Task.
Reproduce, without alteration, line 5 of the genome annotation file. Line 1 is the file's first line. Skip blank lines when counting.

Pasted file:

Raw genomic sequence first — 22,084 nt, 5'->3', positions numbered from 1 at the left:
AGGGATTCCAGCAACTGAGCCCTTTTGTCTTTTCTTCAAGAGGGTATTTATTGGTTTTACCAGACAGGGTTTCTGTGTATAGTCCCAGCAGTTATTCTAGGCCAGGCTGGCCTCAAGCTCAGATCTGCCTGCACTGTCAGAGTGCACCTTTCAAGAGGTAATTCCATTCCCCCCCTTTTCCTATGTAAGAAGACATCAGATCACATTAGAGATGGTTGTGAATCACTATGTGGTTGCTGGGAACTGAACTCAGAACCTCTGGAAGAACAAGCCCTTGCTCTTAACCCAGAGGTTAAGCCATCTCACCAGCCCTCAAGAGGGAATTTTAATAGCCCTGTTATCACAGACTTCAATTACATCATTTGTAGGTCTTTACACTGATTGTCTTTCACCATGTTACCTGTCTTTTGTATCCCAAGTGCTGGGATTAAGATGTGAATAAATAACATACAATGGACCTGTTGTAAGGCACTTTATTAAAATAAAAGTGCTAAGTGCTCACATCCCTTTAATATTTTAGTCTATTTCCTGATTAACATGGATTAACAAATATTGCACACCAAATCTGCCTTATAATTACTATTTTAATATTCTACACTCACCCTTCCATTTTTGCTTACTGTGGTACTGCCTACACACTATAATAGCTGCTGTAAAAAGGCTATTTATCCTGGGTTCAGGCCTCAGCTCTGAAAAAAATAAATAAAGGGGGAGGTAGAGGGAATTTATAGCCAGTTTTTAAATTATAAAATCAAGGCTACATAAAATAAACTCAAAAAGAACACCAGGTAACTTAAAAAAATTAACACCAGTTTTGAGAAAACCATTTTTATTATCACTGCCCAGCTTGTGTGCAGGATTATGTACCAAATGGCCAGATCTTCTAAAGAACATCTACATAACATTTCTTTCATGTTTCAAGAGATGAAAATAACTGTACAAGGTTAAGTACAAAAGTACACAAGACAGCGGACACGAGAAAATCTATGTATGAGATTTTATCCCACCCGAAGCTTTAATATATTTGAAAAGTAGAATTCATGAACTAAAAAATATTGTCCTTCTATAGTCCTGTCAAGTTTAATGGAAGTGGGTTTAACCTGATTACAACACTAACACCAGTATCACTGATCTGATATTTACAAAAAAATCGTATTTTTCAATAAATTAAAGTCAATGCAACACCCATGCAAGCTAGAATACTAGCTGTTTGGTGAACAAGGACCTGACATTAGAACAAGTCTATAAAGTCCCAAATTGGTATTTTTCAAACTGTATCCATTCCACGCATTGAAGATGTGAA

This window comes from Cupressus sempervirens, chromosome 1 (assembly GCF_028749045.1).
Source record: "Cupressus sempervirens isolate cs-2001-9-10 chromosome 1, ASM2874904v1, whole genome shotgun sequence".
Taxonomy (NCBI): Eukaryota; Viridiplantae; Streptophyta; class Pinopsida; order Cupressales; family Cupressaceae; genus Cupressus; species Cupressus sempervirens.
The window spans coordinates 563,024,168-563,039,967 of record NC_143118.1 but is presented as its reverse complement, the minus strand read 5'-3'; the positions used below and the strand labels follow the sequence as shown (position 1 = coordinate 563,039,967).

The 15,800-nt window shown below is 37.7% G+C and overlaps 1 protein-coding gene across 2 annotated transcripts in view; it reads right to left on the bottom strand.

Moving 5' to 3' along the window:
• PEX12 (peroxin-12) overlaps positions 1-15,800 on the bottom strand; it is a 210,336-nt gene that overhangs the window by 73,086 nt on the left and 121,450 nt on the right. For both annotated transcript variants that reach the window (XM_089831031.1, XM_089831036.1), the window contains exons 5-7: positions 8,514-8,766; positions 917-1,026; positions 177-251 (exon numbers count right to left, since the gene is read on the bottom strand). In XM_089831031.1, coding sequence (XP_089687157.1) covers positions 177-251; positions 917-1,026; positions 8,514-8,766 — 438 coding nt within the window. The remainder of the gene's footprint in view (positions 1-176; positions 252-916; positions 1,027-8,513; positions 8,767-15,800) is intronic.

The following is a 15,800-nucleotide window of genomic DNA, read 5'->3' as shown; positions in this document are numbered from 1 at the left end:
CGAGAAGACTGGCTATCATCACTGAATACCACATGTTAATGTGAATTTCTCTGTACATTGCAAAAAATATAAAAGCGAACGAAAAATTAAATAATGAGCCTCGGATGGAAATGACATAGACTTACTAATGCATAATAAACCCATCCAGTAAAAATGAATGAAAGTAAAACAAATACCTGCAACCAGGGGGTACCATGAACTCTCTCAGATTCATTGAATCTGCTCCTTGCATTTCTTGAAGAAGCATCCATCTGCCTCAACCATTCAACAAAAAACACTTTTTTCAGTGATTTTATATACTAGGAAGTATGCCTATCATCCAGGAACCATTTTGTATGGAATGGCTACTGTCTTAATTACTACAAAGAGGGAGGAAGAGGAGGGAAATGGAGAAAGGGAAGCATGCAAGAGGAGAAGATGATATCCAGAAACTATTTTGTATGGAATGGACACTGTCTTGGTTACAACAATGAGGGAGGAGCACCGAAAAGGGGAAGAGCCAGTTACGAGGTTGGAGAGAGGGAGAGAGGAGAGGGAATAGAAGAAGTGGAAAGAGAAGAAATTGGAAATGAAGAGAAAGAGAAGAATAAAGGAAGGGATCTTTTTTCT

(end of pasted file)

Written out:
Taxonomy (NCBI): Eukaryota; Viridiplantae; Streptophyta; class Pinopsida; order Cupressales; family Cupressaceae; genus Cupressus; species Cupressus sempervirens.